Justice Department rules for preserving records state that "the unlawful removal or destruction of federal records" can result in "criminal or civil penalties, fines and/or imprisonment."
Conyers and Senate Judiciary Committee Chairman Patrick Leahy, as well as the good-government group Citizens for Responsibility and Ethics in Washington, have asked the Justice Department and the National Archives to investigate the document destruction.
Conyers said Thursday that Bybee's revelations during the May 26 interview are "highly relevant to the pending criminal investigation into detainee abuse."
Bybee's "testimony reveals that many brutal techniques reportedly used in CIA interrogations were not authorized by the Justice Department the author of these legal memos has now admitted this on the record," Conyers said."I have provided the Committee's interview to the Justice Department and directed my staff to cooperate with any further requests for information."
Last August, Attorney General Eric Holder expanded the mandate of John Durham, a US Attorney from Connecticut who has spent more than two years investigating the destruction of 92 interrogation videotapes, to include about a dozen cases of torture that had been previously closed by Justice Department attorneys for unknown reasons.
Durham was authorized to conduct a preliminary review of those cases to determine if there is evidence that warrants a full-scale criminal inquiry.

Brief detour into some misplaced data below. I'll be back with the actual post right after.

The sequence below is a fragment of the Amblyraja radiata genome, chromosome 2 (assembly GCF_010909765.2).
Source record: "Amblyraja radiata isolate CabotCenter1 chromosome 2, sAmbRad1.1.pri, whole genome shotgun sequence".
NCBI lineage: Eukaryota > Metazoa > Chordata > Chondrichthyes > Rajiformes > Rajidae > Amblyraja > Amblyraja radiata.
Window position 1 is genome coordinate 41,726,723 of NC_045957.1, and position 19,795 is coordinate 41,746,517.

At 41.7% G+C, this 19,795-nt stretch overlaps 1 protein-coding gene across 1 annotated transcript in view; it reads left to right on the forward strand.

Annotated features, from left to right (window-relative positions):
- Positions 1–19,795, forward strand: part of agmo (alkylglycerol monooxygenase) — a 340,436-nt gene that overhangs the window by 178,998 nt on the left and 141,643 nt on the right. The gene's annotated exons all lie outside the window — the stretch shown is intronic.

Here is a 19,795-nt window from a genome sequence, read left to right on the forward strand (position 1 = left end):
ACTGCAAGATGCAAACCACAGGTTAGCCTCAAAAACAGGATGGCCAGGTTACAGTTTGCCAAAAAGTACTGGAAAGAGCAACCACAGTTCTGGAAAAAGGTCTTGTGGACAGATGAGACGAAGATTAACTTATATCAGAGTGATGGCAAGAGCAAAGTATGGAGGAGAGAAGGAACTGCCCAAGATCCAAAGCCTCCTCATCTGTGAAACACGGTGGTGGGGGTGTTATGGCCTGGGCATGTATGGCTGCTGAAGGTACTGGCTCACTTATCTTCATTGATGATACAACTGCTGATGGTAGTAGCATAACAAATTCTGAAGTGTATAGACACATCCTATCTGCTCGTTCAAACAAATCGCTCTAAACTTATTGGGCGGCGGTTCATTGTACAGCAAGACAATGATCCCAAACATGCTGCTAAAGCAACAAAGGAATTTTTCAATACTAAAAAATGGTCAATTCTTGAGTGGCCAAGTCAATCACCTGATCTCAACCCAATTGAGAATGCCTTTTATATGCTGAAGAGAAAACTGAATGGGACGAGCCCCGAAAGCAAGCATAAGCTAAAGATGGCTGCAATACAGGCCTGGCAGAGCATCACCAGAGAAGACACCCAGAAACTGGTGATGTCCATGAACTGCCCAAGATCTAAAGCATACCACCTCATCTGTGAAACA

Rep. Nadler, who questioned Bybee, said the "disclosures heighten the need for a special counsel to investigate the development and implementation of interrogation policies following the 9/11 attacks and, once again, I call upon the Department of Justice to ensure justice and accountability for these potentially grave abuses of executive power."
The Obama administration has refused to allow the Justice Department to launch a full-fledged investigation into the Bush administration's torture policies and has also pressured Congress not to hold public hearings delving into the matter.
President Obama said last year that "those who [carried] out their duties relying in good faith upon the legal advice from the Department of Justice" should not be subject to prosecution.
Holder added, "with regard to those members of the intelligence community who acted in good faith and in reliance with Justice Department opinions that were shared with them, it is not our intention to prosecute those individuals."
However, Bybee's testimony, in which he acknowledges that abusive techniques were used that OLC did not approve, changes the picture since it suggests that interrogators were not relying upon the legal memos when they abused some detainees.
Still, Brent Mickum, an attorney who represents several high-profile Guantanamo prisoners, said he does not believe Bybee's revelations will result in an investigation or a congressional hearing.
"Everything I know about our government, everything I know about the CIA, Department of Defense and the DOJ tells me they cannot be trusted," Mickum said. "They simply do not tell the truth. When they are caught in a lie they change their story. We do not have a judicial system that will allow us to take a hard look at what been done and we have a Congress that has been asleep at the wheel."
Mickum added that Bybee's revelations were not surprising to anyone who had followed the torture scandal.
"Judge Bybee has made clear in his testimony that there were techniques employed that were not approved. I have known that for years," Mickum said. "What was done to my client [Abu Zubaydah] was vastly worse than what was approved in the [Bybee] memo. But I can't talk to you about that because the government hamstrings us by abusing the classification system and prevents me from telling you exactly what was done to [Zubaydah].